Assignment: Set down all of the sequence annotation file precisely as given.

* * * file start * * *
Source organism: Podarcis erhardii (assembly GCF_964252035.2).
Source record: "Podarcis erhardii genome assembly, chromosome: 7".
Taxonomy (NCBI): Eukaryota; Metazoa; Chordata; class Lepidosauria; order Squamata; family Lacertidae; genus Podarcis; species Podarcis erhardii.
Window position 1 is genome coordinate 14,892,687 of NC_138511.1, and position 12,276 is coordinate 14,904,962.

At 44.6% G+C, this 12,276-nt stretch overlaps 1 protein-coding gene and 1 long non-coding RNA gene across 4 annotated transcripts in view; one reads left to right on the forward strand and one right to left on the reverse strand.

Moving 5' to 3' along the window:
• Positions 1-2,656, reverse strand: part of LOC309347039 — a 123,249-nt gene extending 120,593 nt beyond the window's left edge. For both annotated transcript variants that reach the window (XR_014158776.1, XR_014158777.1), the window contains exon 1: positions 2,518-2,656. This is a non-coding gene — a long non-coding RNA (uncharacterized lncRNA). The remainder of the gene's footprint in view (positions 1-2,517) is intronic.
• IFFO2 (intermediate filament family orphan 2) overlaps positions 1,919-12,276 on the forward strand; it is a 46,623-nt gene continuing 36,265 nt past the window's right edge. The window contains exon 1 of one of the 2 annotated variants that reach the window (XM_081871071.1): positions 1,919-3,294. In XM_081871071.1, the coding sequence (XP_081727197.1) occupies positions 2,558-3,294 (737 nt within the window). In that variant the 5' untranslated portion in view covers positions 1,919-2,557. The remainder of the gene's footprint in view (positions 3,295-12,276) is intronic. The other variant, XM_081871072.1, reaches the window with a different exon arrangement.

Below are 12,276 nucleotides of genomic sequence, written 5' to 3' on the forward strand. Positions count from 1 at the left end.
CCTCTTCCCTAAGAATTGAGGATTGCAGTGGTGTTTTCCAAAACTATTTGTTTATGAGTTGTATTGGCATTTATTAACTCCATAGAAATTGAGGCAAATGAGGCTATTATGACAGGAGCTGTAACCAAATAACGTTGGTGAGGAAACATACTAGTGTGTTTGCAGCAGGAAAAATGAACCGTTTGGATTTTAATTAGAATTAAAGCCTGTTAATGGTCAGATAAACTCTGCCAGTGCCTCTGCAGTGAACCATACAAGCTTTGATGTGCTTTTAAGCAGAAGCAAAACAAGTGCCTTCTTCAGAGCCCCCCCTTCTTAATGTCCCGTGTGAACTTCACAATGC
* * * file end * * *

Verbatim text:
Source organism: Podarcis erhardii (assembly GCF_964252035.2).
Source record: "Podarcis erhardii genome assembly, chromosome: 7".
Taxonomy (NCBI): Eukaryota; Metazoa; Chordata; class Lepidosauria; order Squamata; family Lacertidae; genus Podarcis; species Podarcis erhardii.
Window position 1 is genome coordinate 14,892,687 of NC_138511.1, and position 12,276 is coordinate 14,904,962.

At 44.6% G+C, this 12,276-nt stretch overlaps 1 protein-coding gene and 1 long non-coding RNA gene across 4 annotated transcripts in view; one reads left to right on the forward strand and one right to left on the reverse strand.

Moving 5' to 3' along the window:
• Positions 1-2,656, reverse strand: part of LOC309347039 — a 123,249-nt gene extending 120,593 nt beyond the window's left edge. For both annotated transcript variants that reach the window (XR_014158776.1, XR_014158777.1), the window contains exon 1: positions 2,518-2,656. This is a non-coding gene — a long non-coding RNA (uncharacterized lncRNA). The remainder of the gene's footprint in view (positions 1-2,517) is intronic.
• IFFO2 (intermediate filament family orphan 2) overlaps positions 1,919-12,276 on the forward strand; it is a 46,623-nt gene continuing 36,265 nt past the window's right edge. The window contains exon 1 of one of the 2 annotated variants that reach the window (XM_081871071.1): positions 1,919-3,294. In XM_081871071.1, the coding sequence (XP_081727197.1) occupies positions 2,558-3,294 (737 nt within the window). In that variant the 5' untranslated portion in view covers positions 1,919-2,557. The remainder of the gene's footprint in view (positions 3,295-12,276) is intronic. The other variant, XM_081871072.1, reaches the window with a different exon arrangement.

Below are 12,276 nucleotides of genomic sequence, written 5' to 3' on the forward strand. Positions count from 1 at the left end.
CCTCTTCCCTAAGAATTGAGGATTGCAGTGGTGTTTTCCAAAACTATTTGTTTATGAGTTGTATTGGCATTTATTAACTCCATAGAAATTGAGGCAAATGAGGCTATTATGACAGGAGCTGTAACCAAATAACGTTGGTGAGGAAACATACTAGTGTGTTTGCAGCAGGAAAAATGAACCGTTTGGATTTTAATTAGAATTAAAGCCTGTTAATGGTCAGATAAACTCTGCCAGTGCCTCTGCAGTGAACCATACAAGCTTTGATGTGCTTTTAAGCAGAAGCAAAACAAGTGCCTTCTTCAGAGCCCCCCCTTCTTAATGTCCCGTGTGAACTTCACAATGC